The project uses a cross-sectional and comparative research design and will generate evidence that is both associative [quasi-experimental] and causal [fixed-effect model and nested two-level regression analysis with students at first level and classrooms at second level].
The interventions used will be a genetics project based science (PBS) curriculum + narrative, PBS + narrative + conflict, and PBS + narrative + conflict + community as compared to a genetics PBS curriculum control. To address our research questions, we will measure changes in students’ affective and learning outcomes. Students will complete affect self-report surveys immediately preceding the instructional intervention in their classrooms. Students will do this for all of the specific affective constructs that are relevant to this study- motivation, engagement, attitudes, and plans- for which specific survey instruments have been identified from the literature. In addition, we will collect test results from students using genetics content assessments. Immediately following the completion of the instructional intervention, students will complete the same affective surveys and genetics assessments. We will also collect demographic information from all participating students: gender, race, ethnicity, socio-economic status in the form of free or reduced lunch status, and scores on standardized achievement tests.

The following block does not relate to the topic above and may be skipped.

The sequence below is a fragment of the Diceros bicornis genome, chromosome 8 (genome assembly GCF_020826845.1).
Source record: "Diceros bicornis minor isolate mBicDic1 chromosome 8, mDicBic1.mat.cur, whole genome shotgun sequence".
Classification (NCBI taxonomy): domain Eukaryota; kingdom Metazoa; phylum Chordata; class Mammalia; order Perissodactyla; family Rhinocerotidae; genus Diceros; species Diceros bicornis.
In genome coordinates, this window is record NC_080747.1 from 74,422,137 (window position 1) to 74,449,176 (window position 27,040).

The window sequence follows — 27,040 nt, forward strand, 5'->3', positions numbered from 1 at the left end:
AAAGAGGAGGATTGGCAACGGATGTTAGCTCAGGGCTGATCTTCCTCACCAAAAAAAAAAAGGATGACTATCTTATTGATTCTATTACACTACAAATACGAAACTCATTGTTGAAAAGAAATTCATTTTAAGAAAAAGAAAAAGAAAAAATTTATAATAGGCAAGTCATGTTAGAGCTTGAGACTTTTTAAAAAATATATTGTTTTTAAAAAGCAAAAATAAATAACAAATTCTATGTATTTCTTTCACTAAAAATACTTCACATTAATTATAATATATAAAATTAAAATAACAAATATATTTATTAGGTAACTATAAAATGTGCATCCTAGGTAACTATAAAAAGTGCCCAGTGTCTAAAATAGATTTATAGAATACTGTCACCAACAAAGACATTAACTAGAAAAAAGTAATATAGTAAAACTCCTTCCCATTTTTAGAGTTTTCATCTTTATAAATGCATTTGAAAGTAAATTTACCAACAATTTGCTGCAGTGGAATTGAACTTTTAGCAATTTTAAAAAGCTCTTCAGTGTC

We will conduct a nested two-level regression analysis (hierarchical linear modeling or HLM), with students at the first level of the model and classrooms at the second level. We will adjust the standard errors of the mean differences for clustering since students are nested within classes. Random assignment of classrooms will assure that the control and three experimental groups are similar on average in all characteristics. Our first model will address our first hypothesis about the size of shifts in motivation, engagement, attitudes, plans, and genetics achievement. Specifically, we aim to determine the value added by each game-based element on these outcomes of interest, and we will use the model to compare the change in outcomes between any two groups. To address our second hypothesis, determining for whom the game-based design elements work, we will build a second regression model that includes interaction effects for students’ membership in groups underrepresented in science and engineering careers (e.g., African American, Hispanic or Latino, American Indian, or female) to determine if the treatment effect is moderated by specific student characteristics.